Buenos Aires is a football fan’s dream. The Argentine capital is home to a great many football teams and offers the chance of catching any number of games with electric atmospheres if you are willing to pay enough to see them. Those in Buenos Aires outside of football season or between games need not worry as two of the country’s biggest teams, Boca Juniors and River Plate, offer stadium tours to any fan who wants to catch a glimpse of what goes on in the background at these two famous clubs.
Both teams offer similar tours with a few minor differences. Entry to Boca’s La Bombonera stadium (capacity 49,000) costs $180 pesos which includes entry to the club’s museum and one of the stands for a panoramic view of the stadium interior. Extra money can be paid for a guided tour of the stadium which includes additional areas such as changing rooms but, as I can’t understand Spanish, I felt this would be a waste as no English option was offered.
River’s Estadio Monumental Antonio Vespucio Liberti (known more simply as El Monumental) is the largest stadium in Argentina with a capacity of 61,000 and frequently hosts national team games. If you wish to take a pitchside view of the stadium here you will pay slightly more at $210 pesos per person. This outlay includes entry to the museum and a tour in Spanish. River once offered a panoramic view similar to Boca for $180 pesos but this option was struck through on the price list and was no longer available at the time of my visit.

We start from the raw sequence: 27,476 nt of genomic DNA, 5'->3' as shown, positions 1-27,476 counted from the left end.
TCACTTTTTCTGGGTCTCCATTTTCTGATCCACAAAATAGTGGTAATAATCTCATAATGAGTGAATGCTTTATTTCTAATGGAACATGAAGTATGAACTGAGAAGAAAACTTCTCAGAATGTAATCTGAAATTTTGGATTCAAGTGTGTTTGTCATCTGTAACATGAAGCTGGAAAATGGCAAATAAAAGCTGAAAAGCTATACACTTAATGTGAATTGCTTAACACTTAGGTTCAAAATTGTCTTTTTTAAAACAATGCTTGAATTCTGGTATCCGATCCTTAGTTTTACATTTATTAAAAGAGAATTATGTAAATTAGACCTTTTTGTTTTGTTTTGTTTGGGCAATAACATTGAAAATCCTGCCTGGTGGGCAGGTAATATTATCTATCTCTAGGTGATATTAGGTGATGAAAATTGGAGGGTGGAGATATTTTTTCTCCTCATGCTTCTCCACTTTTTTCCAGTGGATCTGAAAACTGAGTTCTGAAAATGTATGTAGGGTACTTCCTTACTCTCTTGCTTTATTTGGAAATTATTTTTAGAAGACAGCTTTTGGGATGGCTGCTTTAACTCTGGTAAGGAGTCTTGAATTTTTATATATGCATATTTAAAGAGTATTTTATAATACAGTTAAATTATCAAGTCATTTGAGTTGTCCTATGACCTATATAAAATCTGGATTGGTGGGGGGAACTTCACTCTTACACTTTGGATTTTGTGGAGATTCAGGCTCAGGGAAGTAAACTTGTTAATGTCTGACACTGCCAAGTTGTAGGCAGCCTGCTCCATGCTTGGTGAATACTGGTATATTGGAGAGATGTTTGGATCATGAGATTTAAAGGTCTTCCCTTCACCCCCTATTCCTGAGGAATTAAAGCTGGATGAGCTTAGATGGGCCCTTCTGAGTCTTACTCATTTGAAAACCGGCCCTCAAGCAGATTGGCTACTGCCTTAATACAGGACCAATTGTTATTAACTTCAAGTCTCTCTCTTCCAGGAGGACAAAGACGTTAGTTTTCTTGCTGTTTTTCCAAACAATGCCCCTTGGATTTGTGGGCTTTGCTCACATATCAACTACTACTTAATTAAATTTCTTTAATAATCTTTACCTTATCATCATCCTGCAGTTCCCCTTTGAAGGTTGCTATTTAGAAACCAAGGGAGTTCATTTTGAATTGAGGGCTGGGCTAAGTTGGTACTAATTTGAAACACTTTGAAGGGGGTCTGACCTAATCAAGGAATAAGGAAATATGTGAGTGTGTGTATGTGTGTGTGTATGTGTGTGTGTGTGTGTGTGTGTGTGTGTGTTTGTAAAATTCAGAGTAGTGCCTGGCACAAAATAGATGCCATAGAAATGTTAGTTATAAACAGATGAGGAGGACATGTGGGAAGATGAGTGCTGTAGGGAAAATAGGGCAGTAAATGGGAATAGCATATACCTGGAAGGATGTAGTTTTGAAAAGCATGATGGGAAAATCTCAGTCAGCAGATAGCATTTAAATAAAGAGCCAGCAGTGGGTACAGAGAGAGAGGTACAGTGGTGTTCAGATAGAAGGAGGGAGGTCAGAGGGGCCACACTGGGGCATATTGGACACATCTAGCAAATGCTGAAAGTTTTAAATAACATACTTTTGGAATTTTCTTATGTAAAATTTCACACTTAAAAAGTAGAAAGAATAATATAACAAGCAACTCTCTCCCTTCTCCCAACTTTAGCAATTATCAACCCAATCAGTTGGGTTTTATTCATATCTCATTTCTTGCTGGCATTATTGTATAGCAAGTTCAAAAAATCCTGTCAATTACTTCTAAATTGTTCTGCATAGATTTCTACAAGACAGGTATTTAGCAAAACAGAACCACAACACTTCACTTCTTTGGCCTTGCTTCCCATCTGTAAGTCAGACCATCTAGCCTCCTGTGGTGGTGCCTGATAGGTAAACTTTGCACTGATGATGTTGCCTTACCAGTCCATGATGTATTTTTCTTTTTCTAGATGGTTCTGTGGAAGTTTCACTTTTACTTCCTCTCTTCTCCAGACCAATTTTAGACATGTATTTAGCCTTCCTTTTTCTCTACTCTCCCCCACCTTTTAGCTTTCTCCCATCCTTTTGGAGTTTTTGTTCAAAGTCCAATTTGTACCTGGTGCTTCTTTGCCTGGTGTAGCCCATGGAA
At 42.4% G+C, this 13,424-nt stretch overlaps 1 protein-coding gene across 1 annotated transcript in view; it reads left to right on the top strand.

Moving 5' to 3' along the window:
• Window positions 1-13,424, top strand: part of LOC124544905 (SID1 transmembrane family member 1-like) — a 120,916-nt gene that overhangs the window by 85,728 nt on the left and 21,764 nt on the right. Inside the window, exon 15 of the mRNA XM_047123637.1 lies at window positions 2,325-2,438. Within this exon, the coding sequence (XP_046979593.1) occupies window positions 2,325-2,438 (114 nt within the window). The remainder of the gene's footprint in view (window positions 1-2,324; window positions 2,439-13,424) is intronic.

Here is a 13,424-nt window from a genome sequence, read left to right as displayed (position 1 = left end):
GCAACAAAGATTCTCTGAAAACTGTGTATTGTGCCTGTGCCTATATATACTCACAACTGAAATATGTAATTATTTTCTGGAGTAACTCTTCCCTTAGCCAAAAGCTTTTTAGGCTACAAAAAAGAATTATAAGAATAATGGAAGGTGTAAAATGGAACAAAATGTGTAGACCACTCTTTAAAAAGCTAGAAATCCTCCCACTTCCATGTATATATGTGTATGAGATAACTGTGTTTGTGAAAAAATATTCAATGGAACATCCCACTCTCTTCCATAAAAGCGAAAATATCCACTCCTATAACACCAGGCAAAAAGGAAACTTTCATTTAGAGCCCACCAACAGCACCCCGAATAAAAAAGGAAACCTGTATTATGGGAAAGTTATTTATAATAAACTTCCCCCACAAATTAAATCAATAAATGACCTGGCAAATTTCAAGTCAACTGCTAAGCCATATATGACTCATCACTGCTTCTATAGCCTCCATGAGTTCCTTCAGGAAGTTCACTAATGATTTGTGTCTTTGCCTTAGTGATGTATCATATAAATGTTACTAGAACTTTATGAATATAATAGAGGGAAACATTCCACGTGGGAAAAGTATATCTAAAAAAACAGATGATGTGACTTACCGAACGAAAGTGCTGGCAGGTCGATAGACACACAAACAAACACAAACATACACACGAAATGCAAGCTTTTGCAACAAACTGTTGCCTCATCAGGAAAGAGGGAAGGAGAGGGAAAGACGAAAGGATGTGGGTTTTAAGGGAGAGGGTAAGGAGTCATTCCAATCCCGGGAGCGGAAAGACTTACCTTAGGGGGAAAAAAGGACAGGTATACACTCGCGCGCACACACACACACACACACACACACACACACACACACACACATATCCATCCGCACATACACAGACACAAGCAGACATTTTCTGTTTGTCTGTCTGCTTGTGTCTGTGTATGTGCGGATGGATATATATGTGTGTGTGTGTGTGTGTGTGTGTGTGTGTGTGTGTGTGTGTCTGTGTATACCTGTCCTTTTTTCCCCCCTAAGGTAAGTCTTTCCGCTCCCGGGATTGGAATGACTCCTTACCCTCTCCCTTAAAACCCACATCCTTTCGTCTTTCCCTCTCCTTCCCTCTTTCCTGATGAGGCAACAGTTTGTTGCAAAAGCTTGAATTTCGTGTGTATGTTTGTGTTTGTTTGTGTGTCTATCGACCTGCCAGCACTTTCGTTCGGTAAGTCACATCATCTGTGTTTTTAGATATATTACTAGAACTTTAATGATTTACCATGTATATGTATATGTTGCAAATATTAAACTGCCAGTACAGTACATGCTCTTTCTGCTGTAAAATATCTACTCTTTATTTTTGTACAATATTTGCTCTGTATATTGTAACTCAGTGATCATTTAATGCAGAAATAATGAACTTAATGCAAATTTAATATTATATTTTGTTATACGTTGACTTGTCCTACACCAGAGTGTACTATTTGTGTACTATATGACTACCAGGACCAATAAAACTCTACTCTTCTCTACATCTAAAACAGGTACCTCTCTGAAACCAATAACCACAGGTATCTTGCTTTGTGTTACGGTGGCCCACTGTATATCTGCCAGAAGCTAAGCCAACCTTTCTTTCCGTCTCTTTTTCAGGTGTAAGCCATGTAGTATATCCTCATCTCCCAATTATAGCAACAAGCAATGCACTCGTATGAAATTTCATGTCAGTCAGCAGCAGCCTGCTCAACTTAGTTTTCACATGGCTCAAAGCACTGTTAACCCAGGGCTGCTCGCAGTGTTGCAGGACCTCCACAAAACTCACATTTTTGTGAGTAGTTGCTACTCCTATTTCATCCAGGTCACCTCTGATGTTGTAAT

La Bombonera (Boca Juniors’ Stadium)
Boca’s stadium is surrounded by club shops that sell Boca memorabilia, trinkets and copy shirts. It surprised me that counterfeit goods could be sold in such close proximity to the stadium but, having seen shirt prices in the official club shop ($1600 pesos as opposed to $200 for the copy) I kind of understood why it was allowed for less well off fans. The stadium exterior is all decked out in the club’s colours of yellow and blue and along the roads outside the entrance are Hollywood stars that showcase the footprints of some of Boca’s biggest stars over the years and sculptures of famous players.
Boca’s museum is slightly smaller than River’s but there are more signs here in English should your Spanish be lacking. Inside the museum you can pose for photos with life-size cut-outs of the current first team, find out about how and why the club were formed and look at the evolution of Boca’s shirt since their formation. There are also screens showing every goal scored from Boca’s many successful campaigns throughout the years and a giant football-shaped auditorium which puts you into the shoes of a youth player making his way through Boca’s ranks although the footage is ancient and I lost interest rather quickly as a result. The museum is rather dimly lit which makes reading certain signs a challenge and taking photographs a little difficult at times.